NEW YORK CITY - US bank JPMorgan Chase employed a daughter of Wen Jiabao as a consultant when he was prime minister of China, The New York Times reported Thursday.
The company of daughter Wen Ruchun, which had just two employees, received US$75,000 (S$93,600) a month for two years, from 2006 to 2008, the paper said, quoting confidential documents, Chinese public records and interviews with people briefed on the contract.
As head of the consulting firm, Wen Ruchun went by the alias Lily Chang, the paper said.
The daily said the relationship pointed to a broader strategy for accumulating influence in China by putting relatives of the nation's rulers on the payroll.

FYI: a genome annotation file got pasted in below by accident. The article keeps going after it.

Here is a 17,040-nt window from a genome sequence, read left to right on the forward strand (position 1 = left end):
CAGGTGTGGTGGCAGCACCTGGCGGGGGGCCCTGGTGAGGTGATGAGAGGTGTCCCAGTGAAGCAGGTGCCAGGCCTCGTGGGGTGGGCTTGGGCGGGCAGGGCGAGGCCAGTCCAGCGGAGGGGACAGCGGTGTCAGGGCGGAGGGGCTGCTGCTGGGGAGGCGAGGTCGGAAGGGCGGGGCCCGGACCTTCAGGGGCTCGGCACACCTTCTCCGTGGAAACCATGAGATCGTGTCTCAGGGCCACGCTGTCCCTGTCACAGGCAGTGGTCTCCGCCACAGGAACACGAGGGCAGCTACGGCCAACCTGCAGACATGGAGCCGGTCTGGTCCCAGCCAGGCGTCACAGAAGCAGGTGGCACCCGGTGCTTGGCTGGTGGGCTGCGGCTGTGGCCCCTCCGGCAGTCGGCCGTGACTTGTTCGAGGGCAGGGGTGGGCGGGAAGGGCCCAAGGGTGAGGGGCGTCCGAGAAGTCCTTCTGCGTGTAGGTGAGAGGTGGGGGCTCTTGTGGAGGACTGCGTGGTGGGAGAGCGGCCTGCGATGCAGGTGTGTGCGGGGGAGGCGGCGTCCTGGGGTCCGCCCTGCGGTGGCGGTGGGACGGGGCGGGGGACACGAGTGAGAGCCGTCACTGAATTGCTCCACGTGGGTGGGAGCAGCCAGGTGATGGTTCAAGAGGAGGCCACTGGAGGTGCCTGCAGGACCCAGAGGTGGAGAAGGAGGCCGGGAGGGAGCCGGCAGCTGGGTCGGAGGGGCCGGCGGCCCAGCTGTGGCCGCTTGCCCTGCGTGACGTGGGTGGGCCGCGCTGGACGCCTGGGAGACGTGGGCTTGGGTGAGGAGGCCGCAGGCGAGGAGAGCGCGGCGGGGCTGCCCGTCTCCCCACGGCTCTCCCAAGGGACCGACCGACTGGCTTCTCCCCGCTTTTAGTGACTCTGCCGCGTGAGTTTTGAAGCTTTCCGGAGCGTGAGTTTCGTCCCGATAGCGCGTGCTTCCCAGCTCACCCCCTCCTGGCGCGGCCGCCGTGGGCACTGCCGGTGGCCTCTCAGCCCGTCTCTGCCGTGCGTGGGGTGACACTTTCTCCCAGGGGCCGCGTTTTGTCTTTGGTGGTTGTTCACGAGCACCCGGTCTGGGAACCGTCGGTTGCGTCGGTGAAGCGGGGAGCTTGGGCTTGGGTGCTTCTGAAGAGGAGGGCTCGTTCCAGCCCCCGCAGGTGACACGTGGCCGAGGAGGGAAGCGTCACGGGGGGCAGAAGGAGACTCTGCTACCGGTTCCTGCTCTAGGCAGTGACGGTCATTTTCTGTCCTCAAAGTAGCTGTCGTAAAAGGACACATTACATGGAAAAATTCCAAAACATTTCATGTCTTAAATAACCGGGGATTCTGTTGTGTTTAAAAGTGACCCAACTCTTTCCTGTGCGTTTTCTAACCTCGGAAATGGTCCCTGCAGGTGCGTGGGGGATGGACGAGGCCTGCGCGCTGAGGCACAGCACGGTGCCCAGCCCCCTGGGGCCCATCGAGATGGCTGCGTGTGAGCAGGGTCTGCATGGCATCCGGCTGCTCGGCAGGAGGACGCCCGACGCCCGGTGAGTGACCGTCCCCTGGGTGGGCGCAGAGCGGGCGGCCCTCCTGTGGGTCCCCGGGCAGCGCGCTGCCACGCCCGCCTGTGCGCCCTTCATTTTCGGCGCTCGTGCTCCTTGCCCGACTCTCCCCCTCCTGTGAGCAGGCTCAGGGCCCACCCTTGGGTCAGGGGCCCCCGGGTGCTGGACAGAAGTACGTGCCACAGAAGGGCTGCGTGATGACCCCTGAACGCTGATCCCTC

Asked a briefing about the report, Chinese foreign ministry spokesman Qin Gang said he knew nothing of such an arrangement with the bank.
JPMorgan's policy of hiring such relatives is being probed by US authorities, the paper said.
The bank is cooperating with US authorities and has not been accused of wrongdoing, the Times said. The bank paid the woman's firm US$1.8 million from 2006 to 2008. Only a few executives at JPMorgan knew who Lily Chang really was, it added. The New York Times has already reported that Wen Jiabao accrued a fortune after becoming deputy prime minister in 1998.
He was prime minister from 2003 until earlier this year.
According to a confidential letter quoted by the Times, Wen Ruchun's company, called Fullmark Consultants, said it landed business for JPMorgan with state-run China Railway Group. It builds railroads for the government.
The bank was an underwriter in the company's 2007 initial public offering, which raised about $5 billion, the paper said.
The Times said the decision to hire Wen's firm seemed to come from JP Morgan executives in Hong Kong rather than New York.